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Incoherence of the Philosophers – al-Ghazali

Category: Classic | Length: 301 pages

Publisher description: Although Abu Hamid Muhammad al-Ghazali lived a relatively short life (1058-1111), he established himself as one of the most important thinkers in the history of Islam. The Incoherence of the Philosophers, written after more than a decade of travel and ascetic contemplation, contends that while such Muslim philosophers as Avicenna boasted of unassailable arguments on matters of theology and metaphysics, they could not deliver on their claims; moreover, many of their assertions represented disguised heresy and unbelief. Despite its attempted refutation by the twelfth-century philosopher Ibn Rushd, al-Ghazali’s work remains widely read and influential.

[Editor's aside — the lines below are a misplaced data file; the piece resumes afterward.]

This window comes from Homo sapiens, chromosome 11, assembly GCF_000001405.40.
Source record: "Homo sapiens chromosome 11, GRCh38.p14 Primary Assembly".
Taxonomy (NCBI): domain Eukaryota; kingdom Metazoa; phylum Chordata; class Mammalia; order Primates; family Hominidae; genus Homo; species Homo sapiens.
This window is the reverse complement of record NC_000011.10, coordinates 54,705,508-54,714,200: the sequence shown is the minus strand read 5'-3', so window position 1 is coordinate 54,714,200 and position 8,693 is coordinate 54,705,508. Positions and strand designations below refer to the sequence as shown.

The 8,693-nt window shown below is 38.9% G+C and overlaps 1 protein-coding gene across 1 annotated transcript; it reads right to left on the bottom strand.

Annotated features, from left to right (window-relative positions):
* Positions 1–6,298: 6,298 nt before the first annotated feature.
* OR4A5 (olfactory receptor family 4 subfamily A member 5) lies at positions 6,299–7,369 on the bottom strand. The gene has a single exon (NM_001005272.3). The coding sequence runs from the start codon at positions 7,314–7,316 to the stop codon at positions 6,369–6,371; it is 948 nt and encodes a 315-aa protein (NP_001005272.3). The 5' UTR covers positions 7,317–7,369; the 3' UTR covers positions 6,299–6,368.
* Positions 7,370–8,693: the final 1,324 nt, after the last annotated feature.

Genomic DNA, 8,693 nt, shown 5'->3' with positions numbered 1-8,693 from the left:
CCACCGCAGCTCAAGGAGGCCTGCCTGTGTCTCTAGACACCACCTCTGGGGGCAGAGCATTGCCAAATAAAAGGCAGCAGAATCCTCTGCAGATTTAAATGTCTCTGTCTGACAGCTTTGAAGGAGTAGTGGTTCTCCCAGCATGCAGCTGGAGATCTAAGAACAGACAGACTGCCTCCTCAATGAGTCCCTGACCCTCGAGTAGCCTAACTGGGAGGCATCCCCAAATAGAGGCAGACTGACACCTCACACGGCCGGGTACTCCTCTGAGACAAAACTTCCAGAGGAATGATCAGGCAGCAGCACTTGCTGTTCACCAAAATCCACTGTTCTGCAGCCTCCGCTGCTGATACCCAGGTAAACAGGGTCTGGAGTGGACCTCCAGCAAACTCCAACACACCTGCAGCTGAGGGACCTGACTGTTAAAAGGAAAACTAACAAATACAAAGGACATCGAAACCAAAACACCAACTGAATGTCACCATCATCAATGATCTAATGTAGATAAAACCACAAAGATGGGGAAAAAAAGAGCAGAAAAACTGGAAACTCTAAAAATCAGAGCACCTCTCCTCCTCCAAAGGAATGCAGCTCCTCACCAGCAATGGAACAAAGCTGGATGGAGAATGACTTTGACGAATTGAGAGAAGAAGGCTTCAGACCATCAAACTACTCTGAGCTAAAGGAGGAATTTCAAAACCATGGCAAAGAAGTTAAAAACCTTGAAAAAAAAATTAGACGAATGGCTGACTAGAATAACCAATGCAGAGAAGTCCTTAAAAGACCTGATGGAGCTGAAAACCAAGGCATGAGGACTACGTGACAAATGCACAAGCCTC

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The Metaphysics of The Healing – Avicenna

Category: Classic | Length: 868 pages

Publisher description: Avicenna, the most influential of Islamic philosophers, produced The Healing as his magnum opus on his religious and political philosophy. Now translated by Michael Marmura, The Metaphysics is the climactic conclusion to this towering work. Through Marmura’s skill as a translator and his extensive annotations, Avicenna’s touchstone of Islamic philosophy is more accessible than ever before.

In The Metaphysics, Avicenna examines the idea of existence, and his investigation into the cause of all things leads him to a meditation on the nature of God. From this discussion, Avicenna develops a theory of divine causation that synthesizes Neoplatonic, Aristotelian, and Islamic ideas. Within this emanative scheme, Avicenna establishes some of the basic ideas of his religious and political philosophy, as he discusses the divine attributes, divine providence, the hereafter, and the ideal “virtuous” city with its philosopher-prophet as the human link between the terrestrial and heavenly realms. With this edition, The Metaphysics can now be better seen as one of the most masterful works of classical Islamic philosophy.